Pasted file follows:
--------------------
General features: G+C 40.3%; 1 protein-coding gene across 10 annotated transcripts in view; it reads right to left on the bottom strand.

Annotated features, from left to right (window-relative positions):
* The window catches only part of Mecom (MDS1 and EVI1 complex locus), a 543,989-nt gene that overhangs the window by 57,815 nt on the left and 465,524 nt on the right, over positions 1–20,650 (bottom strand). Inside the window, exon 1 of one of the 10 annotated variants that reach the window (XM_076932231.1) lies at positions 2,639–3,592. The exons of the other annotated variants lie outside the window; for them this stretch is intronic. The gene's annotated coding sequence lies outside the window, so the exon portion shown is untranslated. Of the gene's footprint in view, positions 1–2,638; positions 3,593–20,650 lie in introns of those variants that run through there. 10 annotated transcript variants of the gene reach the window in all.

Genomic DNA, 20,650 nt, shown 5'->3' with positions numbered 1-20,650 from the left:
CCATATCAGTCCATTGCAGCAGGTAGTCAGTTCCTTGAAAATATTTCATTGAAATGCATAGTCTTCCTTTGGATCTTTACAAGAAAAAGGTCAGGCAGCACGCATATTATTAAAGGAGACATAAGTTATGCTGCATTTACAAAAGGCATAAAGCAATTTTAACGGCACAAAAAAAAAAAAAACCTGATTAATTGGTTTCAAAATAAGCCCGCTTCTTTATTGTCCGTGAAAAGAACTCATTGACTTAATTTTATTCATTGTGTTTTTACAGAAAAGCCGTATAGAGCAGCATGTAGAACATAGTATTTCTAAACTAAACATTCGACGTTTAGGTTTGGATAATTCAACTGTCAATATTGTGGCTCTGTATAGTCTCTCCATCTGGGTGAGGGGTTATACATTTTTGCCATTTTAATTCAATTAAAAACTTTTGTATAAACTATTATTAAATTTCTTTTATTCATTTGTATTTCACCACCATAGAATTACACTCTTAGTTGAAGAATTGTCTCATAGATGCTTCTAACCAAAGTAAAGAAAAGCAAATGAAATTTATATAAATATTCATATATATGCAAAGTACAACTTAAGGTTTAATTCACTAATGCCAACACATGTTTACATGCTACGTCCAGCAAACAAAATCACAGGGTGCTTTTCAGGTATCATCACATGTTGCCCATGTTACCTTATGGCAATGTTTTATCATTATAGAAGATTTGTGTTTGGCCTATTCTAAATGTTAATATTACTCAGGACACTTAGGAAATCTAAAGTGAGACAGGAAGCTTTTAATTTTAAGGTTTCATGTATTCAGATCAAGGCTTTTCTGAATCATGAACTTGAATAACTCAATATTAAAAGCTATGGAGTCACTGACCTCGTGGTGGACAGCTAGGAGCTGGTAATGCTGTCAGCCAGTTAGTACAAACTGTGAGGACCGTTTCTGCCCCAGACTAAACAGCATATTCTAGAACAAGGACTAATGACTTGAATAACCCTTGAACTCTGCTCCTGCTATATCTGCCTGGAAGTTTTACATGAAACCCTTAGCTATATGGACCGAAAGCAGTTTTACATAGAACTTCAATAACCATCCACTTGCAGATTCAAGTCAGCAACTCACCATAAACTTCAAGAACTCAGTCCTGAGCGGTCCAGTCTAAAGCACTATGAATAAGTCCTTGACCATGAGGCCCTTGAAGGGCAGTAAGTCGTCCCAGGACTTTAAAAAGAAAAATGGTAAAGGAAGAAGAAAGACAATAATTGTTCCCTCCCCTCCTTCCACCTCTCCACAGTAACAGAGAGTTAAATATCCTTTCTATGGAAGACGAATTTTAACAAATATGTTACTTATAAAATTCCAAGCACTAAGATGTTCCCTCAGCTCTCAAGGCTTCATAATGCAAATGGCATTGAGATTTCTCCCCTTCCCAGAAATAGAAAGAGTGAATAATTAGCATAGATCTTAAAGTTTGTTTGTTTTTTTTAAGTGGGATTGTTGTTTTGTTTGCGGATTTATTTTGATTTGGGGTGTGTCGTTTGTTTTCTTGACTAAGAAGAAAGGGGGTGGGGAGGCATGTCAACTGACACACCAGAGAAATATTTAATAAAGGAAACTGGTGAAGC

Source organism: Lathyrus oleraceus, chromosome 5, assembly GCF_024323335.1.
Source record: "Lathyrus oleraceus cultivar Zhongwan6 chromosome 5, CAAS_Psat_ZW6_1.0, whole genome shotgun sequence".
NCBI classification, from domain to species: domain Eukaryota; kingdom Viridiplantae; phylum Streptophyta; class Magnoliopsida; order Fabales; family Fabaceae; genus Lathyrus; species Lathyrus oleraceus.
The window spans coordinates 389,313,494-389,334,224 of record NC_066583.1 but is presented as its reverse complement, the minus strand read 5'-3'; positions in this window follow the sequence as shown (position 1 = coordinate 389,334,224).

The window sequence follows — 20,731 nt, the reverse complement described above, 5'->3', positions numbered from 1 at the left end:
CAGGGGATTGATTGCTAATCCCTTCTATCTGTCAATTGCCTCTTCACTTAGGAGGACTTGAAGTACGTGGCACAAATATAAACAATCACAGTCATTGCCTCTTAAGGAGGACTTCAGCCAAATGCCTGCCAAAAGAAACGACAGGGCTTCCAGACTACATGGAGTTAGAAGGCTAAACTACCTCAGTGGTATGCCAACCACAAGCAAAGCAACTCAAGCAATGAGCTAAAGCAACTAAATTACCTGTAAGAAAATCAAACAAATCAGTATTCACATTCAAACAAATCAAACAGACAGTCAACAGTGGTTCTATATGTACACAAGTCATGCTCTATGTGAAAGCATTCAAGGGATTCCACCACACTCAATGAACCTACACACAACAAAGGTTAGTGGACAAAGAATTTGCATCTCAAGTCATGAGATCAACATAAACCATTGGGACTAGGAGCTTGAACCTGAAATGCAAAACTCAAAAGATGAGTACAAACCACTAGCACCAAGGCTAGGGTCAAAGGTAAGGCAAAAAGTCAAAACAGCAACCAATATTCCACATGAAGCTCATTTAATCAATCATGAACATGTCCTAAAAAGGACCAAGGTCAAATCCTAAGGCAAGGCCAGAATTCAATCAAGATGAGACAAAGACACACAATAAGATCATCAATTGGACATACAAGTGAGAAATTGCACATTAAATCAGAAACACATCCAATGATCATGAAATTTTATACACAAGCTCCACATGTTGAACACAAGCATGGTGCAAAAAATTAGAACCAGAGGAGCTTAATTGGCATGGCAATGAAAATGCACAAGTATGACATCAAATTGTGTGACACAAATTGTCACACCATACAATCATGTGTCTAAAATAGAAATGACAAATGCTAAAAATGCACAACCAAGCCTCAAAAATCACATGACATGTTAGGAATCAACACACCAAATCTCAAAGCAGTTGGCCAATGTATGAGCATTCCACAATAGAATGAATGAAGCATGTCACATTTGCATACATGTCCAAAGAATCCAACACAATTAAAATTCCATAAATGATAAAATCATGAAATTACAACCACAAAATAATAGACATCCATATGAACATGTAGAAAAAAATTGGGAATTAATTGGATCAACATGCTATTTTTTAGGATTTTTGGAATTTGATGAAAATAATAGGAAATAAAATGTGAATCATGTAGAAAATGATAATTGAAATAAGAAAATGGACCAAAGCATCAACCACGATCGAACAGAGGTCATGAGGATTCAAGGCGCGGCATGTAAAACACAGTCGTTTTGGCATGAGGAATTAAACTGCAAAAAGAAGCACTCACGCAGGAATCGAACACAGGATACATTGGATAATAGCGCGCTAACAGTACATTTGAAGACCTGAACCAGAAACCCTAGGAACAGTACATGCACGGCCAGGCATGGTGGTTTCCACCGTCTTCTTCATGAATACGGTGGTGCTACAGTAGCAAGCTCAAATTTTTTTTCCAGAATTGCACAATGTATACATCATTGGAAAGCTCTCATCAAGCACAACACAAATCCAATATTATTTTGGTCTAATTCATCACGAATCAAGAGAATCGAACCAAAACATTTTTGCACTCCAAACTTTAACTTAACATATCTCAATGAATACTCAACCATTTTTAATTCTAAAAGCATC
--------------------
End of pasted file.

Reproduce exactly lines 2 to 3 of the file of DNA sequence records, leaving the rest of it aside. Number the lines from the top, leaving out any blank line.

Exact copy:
Annotated features, from left to right (window-relative positions):
* The window catches only part of Mecom (MDS1 and EVI1 complex locus), a 543,989-nt gene that overhangs the window by 57,815 nt on the left and 465,524 nt on the right, over positions 1–20,650 (bottom strand). Inside the window, exon 1 of one of the 10 annotated variants that reach the window (XM_076932231.1) lies at positions 2,639–3,592. The exons of the other annotated variants lie outside the window; for them this stretch is intronic. The gene's annotated coding sequence lies outside the window, so the exon portion shown is untranslated. Of the gene's footprint in view, positions 1–2,638; positions 3,593–20,650 lie in introns of those variants that run through there. 10 annotated transcript variants of the gene reach the window in all.